St. Olaf News
Researchers examine effect of race on callback rates for job interviews
July 1, 2013
Matias Garcia finishes his resume and sends in the seventh job application he’s completed this week. The very next day, he once again receives a polite notice that he has been declined. But what’s wrong with him? He has done well in high school, graduated, worked odd jobs afterward, and is even bilingual in English and Spanish — something that he was sure employers would love.
There’s just one issue.
Garcia* is a fictitious man, one of many created by St. Olaf College student Britt Letcher ‘14 and Assistant Professor of Sociology Ted Thornhill.
As a part of the McNair Scholars summer research program, Letcher and Thornhill are using a correspondence study to examine the impact that Spanish-English bilingualism and race have on callback rates for job interviews.
“Correspondence research involves fictitious individuals who are similar in all respects except for the variables of interest communicating with organizations, typically employers, via email or postal mail in an effort to assess whether they receive equal or disparate treatment,” Thornhill says.
This means that Thornhill and Letcher are spending most of the day creating professional-looking resumes and cover letters, each with a “racialized” name, to apply to job listings across the nation.
What’s in a name?
To determine those “racialized” names, last spring Letcher and several other student researchers handed out surveys with randomly generated names and had respondents guess the associated race/ethnicity: white, black, Asian, or Latino. The results for the top five names for each of these respective racial/ethnic groups became the applicants’ names.
“What was interesting was that our top four or five Asian names had above 90 percent agreement — which is really unusual for surveys. Black names had lower levels of agreement on average; however, we were able to identify names that the vast majority of respondents identified as black,” Letcher says.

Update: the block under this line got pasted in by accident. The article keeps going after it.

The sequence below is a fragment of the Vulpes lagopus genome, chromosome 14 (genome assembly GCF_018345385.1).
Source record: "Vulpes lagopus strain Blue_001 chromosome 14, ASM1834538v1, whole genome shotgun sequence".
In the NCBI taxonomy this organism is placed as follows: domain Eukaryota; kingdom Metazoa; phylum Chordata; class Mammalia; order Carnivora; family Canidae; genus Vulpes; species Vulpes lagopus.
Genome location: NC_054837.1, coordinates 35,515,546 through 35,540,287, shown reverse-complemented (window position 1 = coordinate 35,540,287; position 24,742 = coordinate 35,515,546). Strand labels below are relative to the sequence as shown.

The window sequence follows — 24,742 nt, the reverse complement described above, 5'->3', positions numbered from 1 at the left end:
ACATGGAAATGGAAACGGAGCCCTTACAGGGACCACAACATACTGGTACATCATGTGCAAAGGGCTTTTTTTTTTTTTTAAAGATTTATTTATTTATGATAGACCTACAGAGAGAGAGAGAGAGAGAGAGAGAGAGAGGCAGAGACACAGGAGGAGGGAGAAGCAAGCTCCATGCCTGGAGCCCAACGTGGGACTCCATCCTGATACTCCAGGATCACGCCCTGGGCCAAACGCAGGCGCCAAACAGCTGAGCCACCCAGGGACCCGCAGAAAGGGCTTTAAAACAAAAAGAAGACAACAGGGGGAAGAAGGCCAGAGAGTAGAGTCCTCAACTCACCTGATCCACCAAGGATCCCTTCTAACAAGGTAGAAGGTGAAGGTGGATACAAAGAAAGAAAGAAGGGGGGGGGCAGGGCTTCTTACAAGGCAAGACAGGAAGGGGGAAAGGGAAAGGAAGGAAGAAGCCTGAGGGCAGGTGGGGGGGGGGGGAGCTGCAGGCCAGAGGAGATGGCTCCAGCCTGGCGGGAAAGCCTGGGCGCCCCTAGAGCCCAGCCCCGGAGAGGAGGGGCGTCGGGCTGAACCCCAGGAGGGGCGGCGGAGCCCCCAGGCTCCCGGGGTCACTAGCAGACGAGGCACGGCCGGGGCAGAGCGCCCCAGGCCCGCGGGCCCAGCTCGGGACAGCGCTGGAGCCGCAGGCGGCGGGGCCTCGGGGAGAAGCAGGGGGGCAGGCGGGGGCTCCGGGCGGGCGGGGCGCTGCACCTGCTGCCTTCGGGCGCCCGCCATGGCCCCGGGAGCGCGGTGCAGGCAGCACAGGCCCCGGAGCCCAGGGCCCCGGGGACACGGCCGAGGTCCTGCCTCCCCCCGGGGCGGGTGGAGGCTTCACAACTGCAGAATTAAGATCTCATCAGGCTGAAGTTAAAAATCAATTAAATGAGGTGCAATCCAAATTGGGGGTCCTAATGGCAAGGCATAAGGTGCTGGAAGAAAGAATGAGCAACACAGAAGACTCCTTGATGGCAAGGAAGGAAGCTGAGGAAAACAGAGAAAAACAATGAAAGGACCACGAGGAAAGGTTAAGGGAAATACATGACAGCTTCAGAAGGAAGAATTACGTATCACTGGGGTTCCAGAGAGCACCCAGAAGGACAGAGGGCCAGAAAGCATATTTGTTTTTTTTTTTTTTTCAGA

A few names with the same pronunciation were associated with different racial/ethnic groups depending on the spelling — something Letcher says shows that people are not as color-blind as they claim. Color blindness describes the purported “inability” to see differences in race and ethnicity but has the problematic implication that racism no longer exists.
“There was a name that people thought was black or white, but if we changed the spelling one way, everyone said it was black,” Letcher says. “For Hispanic names, if we kept the original spelling or if there were any accent marks, then people always guessed Hispanic or Latino.”
The resumes that Letcher and Thornhill are sending out each have the same qualifications, with the only differences being name, gender, and the ability to speak English and Spanish. Their sample includes about 40 names with all the possible combinations of white, black, Asian, Latino, male or female, and bilingual or not.
This study would reiterate the idea that racism is still prevalent in deciding who is offered job interviews and would additionally be able to showcase how employers respond to bilingual Spanish-English applicants.
“We expect that whites who say they’re bilingual will have more callbacks than whites who say they’re not bilingual, but minorities who say that they are bilingual won’t. We believe that if you’re a minority and you say you’re bilingual, it might actually hurt your chances since potential employers assume that English is your second language,” Letcher explains.
Letcher also adds that there are stereotypes that come with being a minority and bilingual — such as immigrant status and legality.
“Before I started studying this topic, I thought racism was all in my head and that’s what people told me, too: ‘It’s not that bad out there for brown kids. You’re doing fine,’” says Letcher. “But previous research results show, ‘No, there’s a startling disparity in equal candidates in every which way and form based on their race.'”
Being able to show that this problem still exists is just one step in a long process to fixing it, Letcher says.
“You have to prove discrimination exists to fight it.”
*Name not part of research sample.